Criticism rains down on mortgage industry

In Michigan, Ohio and Indiana, the majority of homeowners who are falling behind on their mortgages are suffering from problems linked to job losses in the auto industry. About 20% of the nation's homes in foreclosure are in one of those three states.

Jesse Jackson, head of the Rainbow/PUSH Coalition, toured cities in Michigan last week and will meet the Fed chairman Tuesday. "This is a huge economic tsunami that has the potential to really sink the economy," he told USA TODAY.

In Michigan, 71% of African-Americans who bought or refinanced their home last year received a subprime loan, according to an analysis of federal loan data for Genworth Financial. gnw

At the same time, in California, Florida and Arizona — the states with the most new defaults — many in default can't refinance because home prices are falling, and they owe more to the bank than their homes are worth.

Katrina Vizinau of Community Housing Development of North Richmond, Calif., says about 90% of the people who call her group for help aren't able to refinance, because lenders say they have little or no equity in their homes. Further, many of her clients are late on their mortgage payments, meaning their credit scores have taken a hit.

As federal regulators seek a coordinated response, Vizinau has had better responses from such major lenders as Bank of America bac and Wells Fargo. wfc Most of Vizinau's clients are black and Latino. But she sees some older borrowers who were persuaded to refinance to tap into home equity.

"What really breaks my heart is, it's not like they have time to start all over," she says. "They've used all the cash that they took out. They're just stuck, and they're just waiting. … They can't refinance because they're on a fixed income."

Bair, the FDIC chair, wants lenders to take a more sweeping approach, instead of painstakingly reassessing each individual mortgage. She wants them to quickly move the estimated 80% of borrowers who have kept up their monthly payments at the starter rate of their ARMs into fixed-rate loans.

"We have a mounting crisis here, and we need to take a systematic approach," Bair says. In the future, she says, the financial industry clearly needs tighter lending standards. But for borrowers who are already in high-cost adjustable-rate products, "I don't think you need to re-underwrite those loans. You have a two- or three-year payment history."

Concern among loan servicers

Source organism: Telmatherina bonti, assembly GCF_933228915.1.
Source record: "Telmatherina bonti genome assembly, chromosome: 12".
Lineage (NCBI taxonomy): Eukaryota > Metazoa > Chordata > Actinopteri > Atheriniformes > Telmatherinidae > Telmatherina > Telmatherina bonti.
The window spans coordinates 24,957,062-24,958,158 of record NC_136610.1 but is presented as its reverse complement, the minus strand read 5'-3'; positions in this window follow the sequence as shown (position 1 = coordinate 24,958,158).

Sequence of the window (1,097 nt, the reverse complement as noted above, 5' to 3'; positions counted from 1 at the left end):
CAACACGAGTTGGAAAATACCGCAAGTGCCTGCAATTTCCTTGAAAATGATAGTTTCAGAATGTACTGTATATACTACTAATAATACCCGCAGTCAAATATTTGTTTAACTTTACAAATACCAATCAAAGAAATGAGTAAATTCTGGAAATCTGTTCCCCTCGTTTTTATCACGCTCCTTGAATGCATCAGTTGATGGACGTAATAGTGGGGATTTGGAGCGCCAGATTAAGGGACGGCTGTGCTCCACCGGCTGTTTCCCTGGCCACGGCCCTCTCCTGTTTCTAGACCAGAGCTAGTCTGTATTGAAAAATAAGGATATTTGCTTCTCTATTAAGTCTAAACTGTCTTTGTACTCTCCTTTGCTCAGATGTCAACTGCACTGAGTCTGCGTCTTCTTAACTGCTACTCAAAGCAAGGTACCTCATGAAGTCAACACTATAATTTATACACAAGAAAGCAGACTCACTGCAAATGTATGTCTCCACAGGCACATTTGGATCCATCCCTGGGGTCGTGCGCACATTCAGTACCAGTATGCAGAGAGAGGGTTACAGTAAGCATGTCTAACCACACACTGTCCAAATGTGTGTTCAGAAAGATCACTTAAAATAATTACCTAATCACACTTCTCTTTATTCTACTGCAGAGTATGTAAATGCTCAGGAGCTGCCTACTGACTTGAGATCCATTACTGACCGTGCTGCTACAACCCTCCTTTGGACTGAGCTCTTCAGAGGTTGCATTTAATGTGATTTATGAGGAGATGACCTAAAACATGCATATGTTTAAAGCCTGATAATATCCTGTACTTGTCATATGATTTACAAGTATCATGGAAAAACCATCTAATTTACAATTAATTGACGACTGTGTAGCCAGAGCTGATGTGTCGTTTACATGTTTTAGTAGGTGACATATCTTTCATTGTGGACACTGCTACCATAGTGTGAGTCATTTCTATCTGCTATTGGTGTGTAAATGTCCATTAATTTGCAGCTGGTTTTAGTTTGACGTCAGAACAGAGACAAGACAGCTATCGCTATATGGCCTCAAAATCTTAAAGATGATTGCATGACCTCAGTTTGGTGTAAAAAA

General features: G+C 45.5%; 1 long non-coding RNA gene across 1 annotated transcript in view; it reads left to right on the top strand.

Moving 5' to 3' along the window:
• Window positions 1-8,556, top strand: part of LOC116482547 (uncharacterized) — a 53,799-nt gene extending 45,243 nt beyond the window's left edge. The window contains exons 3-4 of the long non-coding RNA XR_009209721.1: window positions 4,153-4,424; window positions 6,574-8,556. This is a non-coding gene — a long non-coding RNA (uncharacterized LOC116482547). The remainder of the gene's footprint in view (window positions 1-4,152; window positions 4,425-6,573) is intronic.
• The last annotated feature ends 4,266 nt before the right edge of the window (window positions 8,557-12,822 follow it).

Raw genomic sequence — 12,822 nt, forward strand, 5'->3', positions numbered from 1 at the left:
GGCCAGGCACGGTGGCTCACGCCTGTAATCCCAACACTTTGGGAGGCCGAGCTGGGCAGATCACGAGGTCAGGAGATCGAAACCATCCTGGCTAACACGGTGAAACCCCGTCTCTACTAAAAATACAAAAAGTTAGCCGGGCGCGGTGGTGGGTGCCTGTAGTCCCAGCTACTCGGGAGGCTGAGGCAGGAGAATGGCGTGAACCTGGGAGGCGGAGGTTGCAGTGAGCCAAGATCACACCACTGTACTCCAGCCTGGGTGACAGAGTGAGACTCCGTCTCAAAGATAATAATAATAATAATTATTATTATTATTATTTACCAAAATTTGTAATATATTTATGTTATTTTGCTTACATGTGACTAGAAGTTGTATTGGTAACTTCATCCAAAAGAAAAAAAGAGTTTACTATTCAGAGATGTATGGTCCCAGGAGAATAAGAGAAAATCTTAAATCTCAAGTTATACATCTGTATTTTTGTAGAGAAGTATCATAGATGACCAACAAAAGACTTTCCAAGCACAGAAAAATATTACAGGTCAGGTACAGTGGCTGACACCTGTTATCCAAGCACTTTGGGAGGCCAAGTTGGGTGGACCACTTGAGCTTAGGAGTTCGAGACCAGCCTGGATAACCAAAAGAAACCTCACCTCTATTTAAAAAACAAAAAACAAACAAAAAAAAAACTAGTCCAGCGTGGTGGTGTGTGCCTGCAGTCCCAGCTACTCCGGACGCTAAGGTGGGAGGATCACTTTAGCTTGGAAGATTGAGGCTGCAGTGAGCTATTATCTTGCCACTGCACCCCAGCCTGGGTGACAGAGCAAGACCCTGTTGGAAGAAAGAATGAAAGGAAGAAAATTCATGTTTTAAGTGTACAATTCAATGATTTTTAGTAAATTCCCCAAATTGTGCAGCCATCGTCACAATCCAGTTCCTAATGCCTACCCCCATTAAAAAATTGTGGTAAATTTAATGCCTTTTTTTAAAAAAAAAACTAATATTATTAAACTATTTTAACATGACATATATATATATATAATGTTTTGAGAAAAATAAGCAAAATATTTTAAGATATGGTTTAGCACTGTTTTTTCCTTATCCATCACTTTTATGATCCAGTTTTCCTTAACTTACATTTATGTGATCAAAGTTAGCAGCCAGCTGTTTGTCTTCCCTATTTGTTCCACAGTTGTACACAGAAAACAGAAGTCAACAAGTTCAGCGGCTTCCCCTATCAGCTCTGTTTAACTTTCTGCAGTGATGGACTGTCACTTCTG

Some loan servicers, including Litton Loan Servicing, say Bair's plan would expose them to lawsuits from mortgage investors if the servicers reduce the interest rates on loans that aren't at serious risk of default. "The loan servicer has to walk the line of having a fiduciary duty to the investor and, at the same time, help homeowners stay in their house," Litton says. "We are required to look at each loan individually."

A report from Moody's last month found that lenders modified a scant 1% of subprime ARMs. But Countrywide's CEO of Loan Administration Steve Bailey argued that Moody's analysis was flawed. Moody's took a static sample of loans and looked at how many had been restructured three months after the loan reset.

Countrywide's own sample of 100 subprime ARMs showed that 43% of borrowers had paid off their loans eight months later, and 39% were still making their payments on time.

What's more, Bailey says, many people forget that job loss or a reduction in income, followed by illness and divorce, are the most common reasons why people default on mortgages. In July, Countrywide found only 1.4% of borrowers had fallen behind as a result of a higher payment tied to an ARM reset.

But Michael Kanef of Moody's says the increase in payment puts more stress on the borrower and raises the risk that the borrower will default in the future.

Bailey counters: "If the primary driver of foreclosures is a significant reduction of income, and property values do not continue to appreciate, that is going to make foreclosures continue to rise, and there really isn't anything to fix that."

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